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Guided Meditation for People with Disabilities at SACARE


At SACARE we believe in the importance of wellbeing and this means putting a focus not only on our physical health but also mental health.

Keeping our minds healthy and happy is just as important as looking after our bodies.

One of the ways to look after our mind is through the use of meditation and mindfulness.

Meditation is great for giving your brain the opportunity to stop and take a break.

Studies have shown that meditation can have noticeable benefits for people living with a disability.We have also seen a positive effect on our clients who take part in guided meditation.

 

What is meditation and mindfulness?

Meditation is about focusing your thoughts to better understand them. Taking the time to fully relax and calm the mind and as a result, the body. Meditation is not about judging your thoughts, but more to observe.

Mindfulness is focusing your mind on the present and engaging with what is happening right at that moment. Practicing mindfulness is like learning a new trick. It takes time to teach your brain to focus and to fully engage with that moment. But once learned the results are valuable.

 

But how do you learn?

What a great question. Glad you asked.

At SACARE we run guided meditation sessions with our clients within various SACARE facilities.

Guided meditation is a great way of focusing the minds of people with disabilities to take them to relaxing places through the aid of visualisation. It allows people to imagine themselves in a different place, experiencing the sensations and feelings of being there. It can a participant feel less nervous or upset, be less bothered by pain or achieve goals.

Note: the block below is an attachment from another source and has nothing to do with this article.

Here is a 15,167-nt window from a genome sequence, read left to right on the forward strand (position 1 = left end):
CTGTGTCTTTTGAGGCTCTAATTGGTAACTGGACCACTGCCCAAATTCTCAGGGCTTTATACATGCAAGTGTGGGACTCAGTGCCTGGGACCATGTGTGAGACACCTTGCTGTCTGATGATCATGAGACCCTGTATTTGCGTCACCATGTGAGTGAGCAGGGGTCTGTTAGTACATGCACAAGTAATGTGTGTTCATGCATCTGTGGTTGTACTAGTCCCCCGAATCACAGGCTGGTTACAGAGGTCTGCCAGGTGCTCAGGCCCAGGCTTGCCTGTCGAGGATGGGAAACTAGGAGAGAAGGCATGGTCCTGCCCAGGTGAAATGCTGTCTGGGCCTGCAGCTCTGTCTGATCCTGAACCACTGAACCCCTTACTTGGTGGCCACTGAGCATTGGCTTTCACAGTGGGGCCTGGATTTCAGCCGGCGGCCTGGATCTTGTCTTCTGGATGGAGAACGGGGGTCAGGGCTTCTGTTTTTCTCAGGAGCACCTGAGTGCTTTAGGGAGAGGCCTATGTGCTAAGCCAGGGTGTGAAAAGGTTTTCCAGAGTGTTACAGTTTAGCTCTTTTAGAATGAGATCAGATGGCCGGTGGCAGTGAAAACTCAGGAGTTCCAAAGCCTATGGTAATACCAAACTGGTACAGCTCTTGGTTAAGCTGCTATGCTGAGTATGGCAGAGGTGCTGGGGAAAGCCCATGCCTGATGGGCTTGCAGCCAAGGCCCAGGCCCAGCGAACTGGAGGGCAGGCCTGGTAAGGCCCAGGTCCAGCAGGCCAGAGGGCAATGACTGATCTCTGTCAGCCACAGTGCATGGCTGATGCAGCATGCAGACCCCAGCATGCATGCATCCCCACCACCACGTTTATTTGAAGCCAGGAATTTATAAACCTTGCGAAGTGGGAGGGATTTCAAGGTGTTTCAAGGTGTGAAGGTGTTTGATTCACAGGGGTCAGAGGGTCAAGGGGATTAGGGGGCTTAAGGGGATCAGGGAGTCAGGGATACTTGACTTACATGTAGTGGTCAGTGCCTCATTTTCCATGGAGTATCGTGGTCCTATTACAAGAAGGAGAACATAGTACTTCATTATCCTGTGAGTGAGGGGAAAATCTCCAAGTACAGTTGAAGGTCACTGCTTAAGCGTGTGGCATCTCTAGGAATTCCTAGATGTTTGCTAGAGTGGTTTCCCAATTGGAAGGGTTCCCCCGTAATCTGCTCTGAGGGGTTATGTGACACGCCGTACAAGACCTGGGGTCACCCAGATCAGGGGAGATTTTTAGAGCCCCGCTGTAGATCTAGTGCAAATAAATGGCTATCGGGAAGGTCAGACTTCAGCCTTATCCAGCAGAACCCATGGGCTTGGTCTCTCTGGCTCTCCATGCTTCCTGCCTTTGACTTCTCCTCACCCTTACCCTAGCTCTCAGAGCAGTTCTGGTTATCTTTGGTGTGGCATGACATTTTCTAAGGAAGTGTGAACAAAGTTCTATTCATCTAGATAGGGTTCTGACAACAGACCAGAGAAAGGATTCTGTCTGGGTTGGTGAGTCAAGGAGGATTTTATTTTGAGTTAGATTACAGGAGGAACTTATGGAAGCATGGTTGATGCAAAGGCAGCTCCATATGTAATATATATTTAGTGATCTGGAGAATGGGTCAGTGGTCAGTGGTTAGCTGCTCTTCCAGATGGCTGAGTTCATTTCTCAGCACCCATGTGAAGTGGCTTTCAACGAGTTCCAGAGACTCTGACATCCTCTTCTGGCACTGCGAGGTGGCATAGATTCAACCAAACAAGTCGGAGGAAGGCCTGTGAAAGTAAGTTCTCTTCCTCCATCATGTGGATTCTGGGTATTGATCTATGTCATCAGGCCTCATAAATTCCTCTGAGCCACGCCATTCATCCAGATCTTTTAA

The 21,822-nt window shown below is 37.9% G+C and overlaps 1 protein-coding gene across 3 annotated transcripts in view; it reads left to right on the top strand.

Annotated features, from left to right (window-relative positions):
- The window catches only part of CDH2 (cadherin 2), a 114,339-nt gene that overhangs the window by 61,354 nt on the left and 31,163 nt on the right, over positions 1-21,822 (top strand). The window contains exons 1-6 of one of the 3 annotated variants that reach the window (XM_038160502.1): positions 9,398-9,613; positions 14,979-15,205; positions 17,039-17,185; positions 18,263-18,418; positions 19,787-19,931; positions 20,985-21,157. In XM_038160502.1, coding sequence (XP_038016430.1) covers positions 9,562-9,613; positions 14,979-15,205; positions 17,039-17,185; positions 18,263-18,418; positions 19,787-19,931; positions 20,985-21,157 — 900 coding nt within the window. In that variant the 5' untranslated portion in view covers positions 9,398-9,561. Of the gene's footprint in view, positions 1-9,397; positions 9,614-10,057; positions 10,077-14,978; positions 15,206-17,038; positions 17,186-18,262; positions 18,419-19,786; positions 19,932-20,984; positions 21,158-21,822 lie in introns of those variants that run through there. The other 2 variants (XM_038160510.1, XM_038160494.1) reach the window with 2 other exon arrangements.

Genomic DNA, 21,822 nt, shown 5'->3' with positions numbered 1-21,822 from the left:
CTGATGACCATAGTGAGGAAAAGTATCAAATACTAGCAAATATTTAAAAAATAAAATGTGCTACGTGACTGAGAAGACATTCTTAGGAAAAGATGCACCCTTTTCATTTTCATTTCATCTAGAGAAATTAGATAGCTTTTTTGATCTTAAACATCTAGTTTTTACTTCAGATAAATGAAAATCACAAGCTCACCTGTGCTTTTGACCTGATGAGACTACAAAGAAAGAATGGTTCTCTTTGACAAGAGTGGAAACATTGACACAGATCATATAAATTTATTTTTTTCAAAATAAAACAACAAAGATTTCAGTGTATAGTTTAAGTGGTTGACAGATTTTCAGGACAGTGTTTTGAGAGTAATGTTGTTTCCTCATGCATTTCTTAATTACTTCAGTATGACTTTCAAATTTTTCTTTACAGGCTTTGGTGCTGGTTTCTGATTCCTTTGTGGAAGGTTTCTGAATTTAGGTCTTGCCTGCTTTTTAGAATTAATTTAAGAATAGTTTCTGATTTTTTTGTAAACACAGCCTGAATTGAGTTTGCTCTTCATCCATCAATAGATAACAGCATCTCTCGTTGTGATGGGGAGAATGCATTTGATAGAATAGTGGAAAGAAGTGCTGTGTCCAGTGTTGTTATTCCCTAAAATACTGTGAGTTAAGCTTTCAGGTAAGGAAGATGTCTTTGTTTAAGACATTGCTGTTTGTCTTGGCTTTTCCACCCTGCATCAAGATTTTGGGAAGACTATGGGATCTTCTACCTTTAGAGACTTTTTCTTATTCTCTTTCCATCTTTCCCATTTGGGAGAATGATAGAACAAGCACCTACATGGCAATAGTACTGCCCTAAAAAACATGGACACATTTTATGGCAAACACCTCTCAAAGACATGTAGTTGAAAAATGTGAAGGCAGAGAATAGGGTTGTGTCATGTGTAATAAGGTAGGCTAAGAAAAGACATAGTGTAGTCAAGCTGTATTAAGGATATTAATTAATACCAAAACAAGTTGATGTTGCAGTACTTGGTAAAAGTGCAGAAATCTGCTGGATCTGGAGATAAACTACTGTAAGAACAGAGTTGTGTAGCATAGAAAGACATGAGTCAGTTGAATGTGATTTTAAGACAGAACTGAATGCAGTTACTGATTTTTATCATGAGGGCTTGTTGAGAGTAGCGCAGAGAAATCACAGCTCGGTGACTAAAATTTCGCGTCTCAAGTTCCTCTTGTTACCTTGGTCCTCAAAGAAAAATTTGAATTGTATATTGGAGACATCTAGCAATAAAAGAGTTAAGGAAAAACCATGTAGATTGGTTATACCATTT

Generally in small groups, led by someone describing the space and sensations a participant could envisage themselves somewhere beautiful and peaceful.For example, this may be walking around a beautiful forest, along a beach or under a waterfall.

Having this time to focus and take their minds elsewhere has not only had a positive effect psychologically, studies have even proved that there are positive physical outcomes.

Our sessions are run by Alex Killey, the Manager of Social and Behavioural Therapies at SACARE and she has noticed the outcomes firsthand.

 

One of our Clients who has Huntington’s use Meditation to reduce the involuntary movement (chorea) and anxiety.This client is able to enter a meditative state for 10 - 20 minutes every day without any involuntary movement.

This client started using mediation for 5 minutes once a week and has felt such a benefit from it physically and mentally that they incorporate half an hour of meditation every day in their afternoons.

Each client has a unique experience to meditation as it’s personal.Some clients relate to the physical relaxation and for others the mental calmness they feel during and after.Each client has a different form of meditation that they relate to.

From my observation, whether it’s in a group or individual setting it’s great to see that meditation can support clients to be in the moment whether it’s five minutes or half an hour.”

-Alex Killey

 

If practiced regularly the positive effects of mindfulness and meditation can drive some great positive change in mental wellbeing.

So why not put some time aside this week and have a go at meditating yourself!

 

For more information on the services we offer at SACARE,  1300 145 636 or contact us.


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